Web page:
Saturday, August 4, 2012

Court quirks; is everybody broke?

When the federal government decides that its law enforcement types want to single you out, it is an expensive proposition.

Which is why I can’t help but see the truth in what was former Cook County Board President Todd Stroger’s initial reaction to learning that his former press spokesman and childhood friend now faces an indictment in U.S. District Court.

ACCORDING TO THE Chicago Sun-Times (but not the Chicago Tribune), the Stroger reaction was to say, “That’s too bad because he’ll have to spend money on lawyers.”

Some people are interpreting that comment as some sort of vacuous remark on the part of Stroger, the younger. While others are going out of their way to stretch out an interpretation that claims it is a virtual admission that he will probably have to spend money on lawyers someday.

I just see it as a truthful statement. It might well be the most honest thing that has come out of a political person’s mouth all week.

For 48-year-old Eugene Mullins is going to find his life turned upside down, now that he has to defend himself against a multi-count indictment along with other people.

IT IS LIKELY that all of them will wind up taking each other down – which is the big reason that federal prosecutors like to have trials with multiple defendants.

The confusion over who did what often makes jurors think that everybody did something wrong, so everybody goes down.

And if any of them had any money to begin with, it invariably gets eaten up by legal expenses and the cost of trying to avoid prison.

I still recall former state Treasurer Jerry Cosentino, who back in the 1990s had his own legal problems and wound up being found guilty. But he managed to avoid a prison term because of his advanced age (which is what William Cellini wishes for these days, but that’s a story for another day).

HE ALSO DIED broke. He lost his house. The only thing that prevented him from being homeless was that his daughter took him in during the final years of his life.

Mullins will soon find himself in a similar situation.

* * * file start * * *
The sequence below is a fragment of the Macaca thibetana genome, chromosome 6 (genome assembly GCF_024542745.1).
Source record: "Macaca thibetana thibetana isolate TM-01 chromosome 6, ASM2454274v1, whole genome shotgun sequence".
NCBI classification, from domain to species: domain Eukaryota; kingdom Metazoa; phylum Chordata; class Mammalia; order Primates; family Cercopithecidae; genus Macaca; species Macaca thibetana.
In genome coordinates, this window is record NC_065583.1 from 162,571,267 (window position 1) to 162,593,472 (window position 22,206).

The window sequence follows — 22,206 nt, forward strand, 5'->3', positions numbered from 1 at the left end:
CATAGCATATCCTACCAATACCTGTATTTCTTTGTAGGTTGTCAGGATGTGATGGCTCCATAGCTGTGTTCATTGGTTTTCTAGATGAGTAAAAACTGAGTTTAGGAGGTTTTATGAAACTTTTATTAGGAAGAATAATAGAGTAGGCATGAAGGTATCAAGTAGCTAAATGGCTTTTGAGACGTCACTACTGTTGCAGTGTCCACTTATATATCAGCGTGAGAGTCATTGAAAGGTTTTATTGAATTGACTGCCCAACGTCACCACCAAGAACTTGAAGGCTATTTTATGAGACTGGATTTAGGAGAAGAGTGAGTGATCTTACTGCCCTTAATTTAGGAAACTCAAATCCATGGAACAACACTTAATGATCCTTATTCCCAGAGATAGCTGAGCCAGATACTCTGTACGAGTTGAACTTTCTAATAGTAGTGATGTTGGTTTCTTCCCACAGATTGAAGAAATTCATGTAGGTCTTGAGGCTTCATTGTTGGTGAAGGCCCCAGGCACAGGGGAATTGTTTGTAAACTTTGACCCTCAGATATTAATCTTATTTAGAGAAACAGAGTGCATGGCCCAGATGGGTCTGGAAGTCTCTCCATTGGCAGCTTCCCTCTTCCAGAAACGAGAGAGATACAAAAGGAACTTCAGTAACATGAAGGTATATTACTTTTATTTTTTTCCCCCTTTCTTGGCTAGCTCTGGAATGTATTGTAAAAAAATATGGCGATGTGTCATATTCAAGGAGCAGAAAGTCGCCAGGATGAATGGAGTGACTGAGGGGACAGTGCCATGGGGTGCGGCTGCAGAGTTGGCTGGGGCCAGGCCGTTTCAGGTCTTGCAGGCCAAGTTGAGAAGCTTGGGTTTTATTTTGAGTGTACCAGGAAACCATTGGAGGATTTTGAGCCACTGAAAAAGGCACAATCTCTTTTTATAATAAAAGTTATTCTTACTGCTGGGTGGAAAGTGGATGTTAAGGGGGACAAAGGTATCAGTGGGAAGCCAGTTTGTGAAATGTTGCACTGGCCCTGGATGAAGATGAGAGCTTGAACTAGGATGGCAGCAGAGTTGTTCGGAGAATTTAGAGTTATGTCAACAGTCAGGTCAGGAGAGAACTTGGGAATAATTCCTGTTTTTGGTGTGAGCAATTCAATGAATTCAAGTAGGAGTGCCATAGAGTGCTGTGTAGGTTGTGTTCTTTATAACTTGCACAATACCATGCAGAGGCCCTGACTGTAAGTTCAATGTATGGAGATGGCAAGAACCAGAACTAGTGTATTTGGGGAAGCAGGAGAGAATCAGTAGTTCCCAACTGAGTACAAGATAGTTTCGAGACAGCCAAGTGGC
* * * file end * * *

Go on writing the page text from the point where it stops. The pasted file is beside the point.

In fact, some already are in that situation even though their criminal proceedings have barely started.

For former Cook County Commissioner Joseph Mario Moreno and former alderman Ambrosio Medrano were in court this week on their own corruption charges.

BUT UNLIKE THE attorneys who seem to feed off of political people facing corruption charges, none of them are swarming around Moreno or Medrano.

Both of them appeared before U.S. Magistrate Judge Morton Denlow, entered their plea of “not guilty,” then formally said they can’t afford to hire legal representation.

They’re getting the federal equivalent of the public defender – who likely is swamped with so many other cases involving indigent defendants  that it is questionable how high a quality of a legal defense they’ll get.

I’m sure the attorneys who get assigned to these two will do the best they possibly can. But the key to comprehending our legal system at times (as evidenced by O.J. Simpson) is that money does talk!

OF COURSE, PERHAPS it is part of a legal strategy. The two face charges that basically say they enriched themselves with bribes. Yet both are now busted! How criminal could they be if they don’t have any money to show for it?

Particularly in the case of Medrano, who already has done a prison sentence for a previous government corruption case against him. He’s already unique in being a possible repeat offender.

Now, he’s an indigent government official. Medrano has definitely earned his place in the Chicago political history books.

All in all, all of these cases are a sad (as in pathetic, not tragic) saga. Crime, if it really did happen here, truly did not pay!


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